Thursday, November 17, 2011

Tantric Buddha in Eurasia (Padmasambhava)

John Heathcote (; Wisdom Quarterly; Early Tibet
Eurasian Guru Rinpoche, Padmasambhava (Wikimedia commons)

Tradition records that a Tantric tradition "Buddha" named Padmasambhava came from a land called Ögyen [Shambala?].

This is thought to be somewhere in the wild remoteness of the Karakoram mountains, where India, Pakistan, Afghanistan, Russia, and Tibet meet.

Buddhism reached the height of its influence in the 8th and 9th centuries in Afghanistan [likely the Buddha's actual birthplace, once the northwest frontier of greater India].

Then Afghanistan fell to the Arabs [Zoroastrianism and Islam from neighboring Persia/Iran]. Most of Afghanistan's Buddhist heritage survived intact until quite recently. Although the site was destroyed by Genghis Khan in 1222, the towering statues remained as a strong indication of what had been. More

  • PADMASAMBHAVA (Sanskrit, Padmakara; Tibetan, པདྨ་འབྱུང་གནས།, Mongoloian ловон Бадмажунай; Chinese, 蓮華生) means "The Lotus-Born." He was a sage guru from Oddiyāna, who is said to have transmitted Vajrayana Buddhism to Himalayan Buddhist kingdoms Bhutan, Tibet, and neighboring countries in the 8th century. In those lands he is better known as Guru Rinpoche ("Precious Guru") or Lopon Rinpoche, or simply Padum in Tibet, where followers of the Nyingma school regard him as the second buddha. He said: "My father is the intrinsic awareness, Samantabhadra (Tibetan, ཀུན་ཏུ་བཟང་པོ). My mother is the ultimate sphere of reality, Samantabhadri (ཀུན་ཏུ་བཟང་མོ). I belong to the caste of non-duality of the sphere of awareness. My name is the Glorious Lotus-Born. I am from the unborn sphere of all phenomena. I consume concepts of duality as my diet. I act in the way of the buddhas of the three times [past, present, and future]."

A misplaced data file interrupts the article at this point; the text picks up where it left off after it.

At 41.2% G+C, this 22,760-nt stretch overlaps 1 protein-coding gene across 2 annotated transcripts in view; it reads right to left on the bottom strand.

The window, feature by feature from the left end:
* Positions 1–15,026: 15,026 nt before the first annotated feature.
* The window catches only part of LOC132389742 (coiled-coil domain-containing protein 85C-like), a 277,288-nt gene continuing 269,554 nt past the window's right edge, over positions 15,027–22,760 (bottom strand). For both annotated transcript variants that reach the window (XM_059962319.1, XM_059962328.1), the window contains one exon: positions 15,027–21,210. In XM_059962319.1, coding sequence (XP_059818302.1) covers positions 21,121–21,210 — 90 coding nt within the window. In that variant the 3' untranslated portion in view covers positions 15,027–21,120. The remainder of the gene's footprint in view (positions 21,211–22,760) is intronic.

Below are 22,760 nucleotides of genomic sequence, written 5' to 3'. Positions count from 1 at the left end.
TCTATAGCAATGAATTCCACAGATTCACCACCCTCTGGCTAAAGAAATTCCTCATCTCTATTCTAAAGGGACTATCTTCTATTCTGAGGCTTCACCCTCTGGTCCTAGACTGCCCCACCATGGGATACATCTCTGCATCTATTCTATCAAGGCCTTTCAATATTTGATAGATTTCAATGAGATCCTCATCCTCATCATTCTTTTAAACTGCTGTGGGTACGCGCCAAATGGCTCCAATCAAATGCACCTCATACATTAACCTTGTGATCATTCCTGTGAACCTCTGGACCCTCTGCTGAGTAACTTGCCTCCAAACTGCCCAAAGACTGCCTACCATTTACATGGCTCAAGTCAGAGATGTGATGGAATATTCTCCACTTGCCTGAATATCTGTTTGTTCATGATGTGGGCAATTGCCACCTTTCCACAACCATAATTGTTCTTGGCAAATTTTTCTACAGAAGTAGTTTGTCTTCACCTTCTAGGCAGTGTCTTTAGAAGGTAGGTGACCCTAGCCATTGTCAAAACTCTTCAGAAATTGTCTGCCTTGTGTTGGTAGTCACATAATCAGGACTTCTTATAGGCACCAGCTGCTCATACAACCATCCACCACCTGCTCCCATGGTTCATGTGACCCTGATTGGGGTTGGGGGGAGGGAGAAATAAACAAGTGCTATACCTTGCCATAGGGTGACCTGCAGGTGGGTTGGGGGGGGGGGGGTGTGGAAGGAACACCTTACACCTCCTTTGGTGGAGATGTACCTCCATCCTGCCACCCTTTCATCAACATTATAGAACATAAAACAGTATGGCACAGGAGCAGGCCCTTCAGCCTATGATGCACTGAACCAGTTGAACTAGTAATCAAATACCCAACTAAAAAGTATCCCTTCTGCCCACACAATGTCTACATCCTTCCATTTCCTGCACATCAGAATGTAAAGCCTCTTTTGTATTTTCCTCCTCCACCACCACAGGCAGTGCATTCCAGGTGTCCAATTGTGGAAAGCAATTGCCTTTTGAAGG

Wisdom Quarterly (ANALYSIS)
The word "buddha" is used very loosely in schools and traditions that came after the earlier Theravada school. Originally, the word ("Awakened One") referred to the historical Buddha Shakyamuni (Siddhartha Gautama) and 24 previous buddhas he named and gave the history for. This was taken and blended with Vedic Brahmanism (which later became Hinduism) to develop the Mahayana view of an infinite number of "buddhas" just as there are countless manifestations and incarnations of God (Brahman). Padmasambhava, possibly a missionary, guru, conqueror, ruler, space entity, deva, or possibly a political personage came to be called a buddha probably as a honorific title. Thereafter, a mythology sprung up around him to spread Vajrayana teachings about reality (phenomena) and spirituality (non-duality).

Padmasambhava I: the Early Sources
Known as Pema Jungné ("the lotus-born") or Guru Rinpoche ("the precious guru") in Tibet, Padmasambhava is seen as the true founder of Tibetan Buddhism [Vajrayana, Lamaism, Mahayana], a second buddha who established the Dharma in the land of the red-faced men. Padmasambhava is said to have been invited to Tibet to help found the first Tibetan Buddhist monastery, Samyé and tame the local demonic [yakkha, asura, naga, naraka] forces that were obstructing the establishment of the monastery.

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